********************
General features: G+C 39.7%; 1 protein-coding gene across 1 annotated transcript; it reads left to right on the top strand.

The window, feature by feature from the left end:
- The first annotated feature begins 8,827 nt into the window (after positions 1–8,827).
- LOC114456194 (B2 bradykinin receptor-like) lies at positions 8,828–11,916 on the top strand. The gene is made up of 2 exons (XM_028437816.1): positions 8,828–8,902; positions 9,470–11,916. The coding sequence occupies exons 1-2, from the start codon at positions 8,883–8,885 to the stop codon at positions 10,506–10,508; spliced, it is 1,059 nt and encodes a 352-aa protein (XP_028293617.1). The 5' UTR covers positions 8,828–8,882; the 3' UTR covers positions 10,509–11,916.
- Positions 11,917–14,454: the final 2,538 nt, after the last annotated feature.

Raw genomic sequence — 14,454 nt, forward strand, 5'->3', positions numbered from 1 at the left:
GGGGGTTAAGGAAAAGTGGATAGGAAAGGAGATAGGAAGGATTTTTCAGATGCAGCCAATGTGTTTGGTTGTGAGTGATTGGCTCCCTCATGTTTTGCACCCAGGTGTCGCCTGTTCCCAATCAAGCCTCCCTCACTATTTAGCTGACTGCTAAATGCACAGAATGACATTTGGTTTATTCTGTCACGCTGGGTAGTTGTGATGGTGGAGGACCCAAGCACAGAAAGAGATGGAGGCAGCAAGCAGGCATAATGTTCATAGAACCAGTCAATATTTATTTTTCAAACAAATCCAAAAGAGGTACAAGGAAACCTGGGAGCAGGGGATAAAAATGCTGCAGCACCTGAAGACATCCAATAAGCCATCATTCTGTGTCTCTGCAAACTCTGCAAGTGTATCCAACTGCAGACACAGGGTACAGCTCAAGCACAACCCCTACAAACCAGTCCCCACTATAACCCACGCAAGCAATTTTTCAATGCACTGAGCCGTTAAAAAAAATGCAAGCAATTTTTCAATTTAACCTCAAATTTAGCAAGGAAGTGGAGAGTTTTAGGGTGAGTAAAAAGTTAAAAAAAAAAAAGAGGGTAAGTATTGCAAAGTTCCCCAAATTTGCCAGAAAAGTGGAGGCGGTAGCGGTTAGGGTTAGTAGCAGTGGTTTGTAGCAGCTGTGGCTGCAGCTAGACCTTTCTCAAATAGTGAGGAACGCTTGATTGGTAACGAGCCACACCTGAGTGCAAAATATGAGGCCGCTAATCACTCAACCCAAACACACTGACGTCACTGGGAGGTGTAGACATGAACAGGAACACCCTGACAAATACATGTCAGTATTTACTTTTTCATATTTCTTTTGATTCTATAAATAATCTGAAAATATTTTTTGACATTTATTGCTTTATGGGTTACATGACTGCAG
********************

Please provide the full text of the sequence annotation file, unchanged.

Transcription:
General features: G+C 39.7%; 1 protein-coding gene across 1 annotated transcript; it reads left to right on the top strand.

The window, feature by feature from the left end:
- The first annotated feature begins 8,827 nt into the window (after positions 1–8,827).
- LOC114456194 (B2 bradykinin receptor-like) lies at positions 8,828–11,916 on the top strand. The gene is made up of 2 exons (XM_028437816.1): positions 8,828–8,902; positions 9,470–11,916. The coding sequence occupies exons 1-2, from the start codon at positions 8,883–8,885 to the stop codon at positions 10,506–10,508; spliced, it is 1,059 nt and encodes a 352-aa protein (XP_028293617.1). The 5' UTR covers positions 8,828–8,882; the 3' UTR covers positions 10,509–11,916.
- Positions 11,917–14,454: the final 2,538 nt, after the last annotated feature.

Raw genomic sequence — 14,454 nt, forward strand, 5'->3', positions numbered from 1 at the left:
GGGGGTTAAGGAAAAGTGGATAGGAAAGGAGATAGGAAGGATTTTTCAGATGCAGCCAATGTGTTTGGTTGTGAGTGATTGGCTCCCTCATGTTTTGCACCCAGGTGTCGCCTGTTCCCAATCAAGCCTCCCTCACTATTTAGCTGACTGCTAAATGCACAGAATGACATTTGGTTTATTCTGTCACGCTGGGTAGTTGTGATGGTGGAGGACCCAAGCACAGAAAGAGATGGAGGCAGCAAGCAGGCATAATGTTCATAGAACCAGTCAATATTTATTTTTCAAACAAATCCAAAAGAGGTACAAGGAAACCTGGGAGCAGGGGATAAAAATGCTGCAGCACCTGAAGACATCCAATAAGCCATCATTCTGTGTCTCTGCAAACTCTGCAAGTGTATCCAACTGCAGACACAGGGTACAGCTCAAGCACAACCCCTACAAACCAGTCCCCACTATAACCCACGCAAGCAATTTTTCAATGCACTGAGCCGTTAAAAAAAATGCAAGCAATTTTTCAATTTAACCTCAAATTTAGCAAGGAAGTGGAGAGTTTTAGGGTGAGTAAAAAGTTAAAAAAAAAAAAGAGGGTAAGTATTGCAAAGTTCCCCAAATTTGCCAGAAAAGTGGAGGCGGTAGCGGTTAGGGTTAGTAGCAGTGGTTTGTAGCAGCTGTGGCTGCAGCTAGACCTTTCTCAAATAGTGAGGAACGCTTGATTGGTAACGAGCCACACCTGAGTGCAAAATATGAGGCCGCTAATCACTCAACCCAAACACACTGACGTCACTGGGAGGTGTAGACATGAACAGGAACACCCTGACAAATACATGTCAGTATTTACTTTTTCATATTTCTTTTGATTCTATAAATAATCTGAAAATATTTTTTGACATTTATTGCTTTATGGGTTACATGACTGCAG